Jun 262009
 

If you didn’t know already, yes, Michael Jackson has passed away at the age of 50.

Honestly, I don’t give him much thought in my day-to-day. I don’t listen to his music on a regular basis. The last time I enjoyed MJ, it was at Frank’s cousin’s house. We listened to his greatest hits as we drank wine and ate finger foods. It was fun. Nostalgic with a dash of creepiness thrown in, since Michael was such an oddity. Because of the “kid” accusations, the skin color changes, the plastic surgery…

When I heard the news of his death, I was sad, though. For the same reasons. Nostalgia, no doubt, peppered with a bit of compassion for the later years of his life. It definitely wasn’t what anyone would call normal. And back before exploiting your kids and family on reality TV became all the rage people kinda thought that MJ went a bit koo-koo because he reached high celebrity at such a young age.

Let that sink in, people. Especially those that have cameras follow them and their children around, branding their faces into the world’s brains.

Speculation on Michael’s family and their contribution to his quirkiness was evident. But come on. Kids and early celebrity/icon generally don’t mix well. Most of us can conjure up examples in our head of child-celebrity gone wrong and parents pimping their kids out while they enjoy the riches.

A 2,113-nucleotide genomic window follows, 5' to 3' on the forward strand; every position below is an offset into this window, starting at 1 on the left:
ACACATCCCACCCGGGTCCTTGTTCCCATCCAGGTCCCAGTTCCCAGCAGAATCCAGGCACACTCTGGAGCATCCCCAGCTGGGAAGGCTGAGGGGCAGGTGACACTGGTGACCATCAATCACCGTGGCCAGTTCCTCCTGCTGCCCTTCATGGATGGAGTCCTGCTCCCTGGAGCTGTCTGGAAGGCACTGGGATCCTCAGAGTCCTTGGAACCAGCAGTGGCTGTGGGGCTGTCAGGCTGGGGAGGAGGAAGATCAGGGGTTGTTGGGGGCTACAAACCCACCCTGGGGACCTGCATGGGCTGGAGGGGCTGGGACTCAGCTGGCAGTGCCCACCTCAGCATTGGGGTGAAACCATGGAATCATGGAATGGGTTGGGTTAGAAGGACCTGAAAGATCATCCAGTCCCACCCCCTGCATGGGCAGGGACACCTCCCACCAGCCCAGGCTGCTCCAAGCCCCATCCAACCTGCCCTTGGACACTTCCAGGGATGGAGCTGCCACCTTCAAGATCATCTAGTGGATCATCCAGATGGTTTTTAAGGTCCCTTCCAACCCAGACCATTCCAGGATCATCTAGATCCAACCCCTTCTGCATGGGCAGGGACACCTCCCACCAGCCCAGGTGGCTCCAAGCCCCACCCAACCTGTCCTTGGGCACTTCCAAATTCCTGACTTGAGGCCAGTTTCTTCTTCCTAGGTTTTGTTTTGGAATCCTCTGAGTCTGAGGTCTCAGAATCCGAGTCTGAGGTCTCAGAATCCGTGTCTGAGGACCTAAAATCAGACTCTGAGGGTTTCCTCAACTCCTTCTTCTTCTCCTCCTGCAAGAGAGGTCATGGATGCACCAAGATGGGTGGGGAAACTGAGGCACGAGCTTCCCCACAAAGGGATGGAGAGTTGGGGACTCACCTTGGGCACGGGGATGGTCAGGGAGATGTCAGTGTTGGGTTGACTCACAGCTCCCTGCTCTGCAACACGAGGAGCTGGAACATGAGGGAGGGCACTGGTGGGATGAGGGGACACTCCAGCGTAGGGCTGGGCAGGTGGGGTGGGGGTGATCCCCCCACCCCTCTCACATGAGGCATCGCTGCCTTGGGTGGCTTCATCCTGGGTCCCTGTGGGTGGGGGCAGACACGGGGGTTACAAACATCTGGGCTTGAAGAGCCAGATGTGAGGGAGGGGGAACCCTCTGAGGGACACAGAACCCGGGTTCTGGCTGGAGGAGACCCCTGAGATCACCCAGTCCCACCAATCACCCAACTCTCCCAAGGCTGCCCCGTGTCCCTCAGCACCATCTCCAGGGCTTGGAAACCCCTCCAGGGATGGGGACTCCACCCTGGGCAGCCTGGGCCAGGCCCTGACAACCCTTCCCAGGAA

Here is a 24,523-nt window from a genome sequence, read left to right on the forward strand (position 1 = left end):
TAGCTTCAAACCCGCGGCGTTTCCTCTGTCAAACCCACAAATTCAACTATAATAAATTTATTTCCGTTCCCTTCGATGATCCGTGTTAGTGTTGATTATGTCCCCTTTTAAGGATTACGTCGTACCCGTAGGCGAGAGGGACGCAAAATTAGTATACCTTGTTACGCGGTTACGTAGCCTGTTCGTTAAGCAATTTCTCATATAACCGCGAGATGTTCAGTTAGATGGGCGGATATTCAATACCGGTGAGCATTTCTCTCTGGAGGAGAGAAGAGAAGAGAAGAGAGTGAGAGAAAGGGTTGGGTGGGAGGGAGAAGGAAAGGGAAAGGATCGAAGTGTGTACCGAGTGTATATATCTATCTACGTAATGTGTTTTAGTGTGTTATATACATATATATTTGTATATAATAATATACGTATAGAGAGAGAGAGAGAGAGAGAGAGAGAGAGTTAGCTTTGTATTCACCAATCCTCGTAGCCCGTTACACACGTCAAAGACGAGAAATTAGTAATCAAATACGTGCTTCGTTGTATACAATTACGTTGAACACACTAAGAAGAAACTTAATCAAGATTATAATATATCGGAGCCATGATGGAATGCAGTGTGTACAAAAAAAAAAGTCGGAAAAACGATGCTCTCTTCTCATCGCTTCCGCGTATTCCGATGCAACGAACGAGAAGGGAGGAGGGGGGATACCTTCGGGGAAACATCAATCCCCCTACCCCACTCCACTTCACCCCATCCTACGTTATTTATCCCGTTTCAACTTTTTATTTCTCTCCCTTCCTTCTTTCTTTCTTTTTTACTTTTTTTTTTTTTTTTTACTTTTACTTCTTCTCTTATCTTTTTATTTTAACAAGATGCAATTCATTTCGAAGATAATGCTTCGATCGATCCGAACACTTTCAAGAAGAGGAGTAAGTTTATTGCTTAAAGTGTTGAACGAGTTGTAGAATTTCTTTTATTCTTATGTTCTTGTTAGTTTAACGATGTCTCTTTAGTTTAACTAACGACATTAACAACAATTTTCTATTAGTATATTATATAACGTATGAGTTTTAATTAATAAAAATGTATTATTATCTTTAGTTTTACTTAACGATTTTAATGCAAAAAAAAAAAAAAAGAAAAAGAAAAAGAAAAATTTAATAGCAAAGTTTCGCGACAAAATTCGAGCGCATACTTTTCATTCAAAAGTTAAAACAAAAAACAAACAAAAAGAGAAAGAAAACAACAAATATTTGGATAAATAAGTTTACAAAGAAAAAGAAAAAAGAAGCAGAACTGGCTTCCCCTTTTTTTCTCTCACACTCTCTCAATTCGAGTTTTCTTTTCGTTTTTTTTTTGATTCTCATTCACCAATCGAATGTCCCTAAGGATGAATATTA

It is a sad trainwreck. As a culture we put people on pedestals for the wrong reasons, treating a celebrity as god because of how they make us feel or how they distract us, or how we envy them. It no longer requires talent to reach a state of godliness in this country. Celebrity, once somewhat reserved for the exceptional (athlete, musician, actor), is now handed out to those born into circumstance (money or otherwise). It is not enough to simply watch their movie, or listen to their music; we want to know where they buy their coffee, what’s their favorite spot on the couch, refrigerator contents and how the inside of their bathroom looks, including the closet.

Endless, the amount of media generated from the “entertainment” business. From magazines, to television shows, blogs… let’s face it, the celebrity in this country are like drugs — if they were eradicated, how many people would be out of a job? What would we do if we could not peer into the lives of others, dissecting it on a daily basis?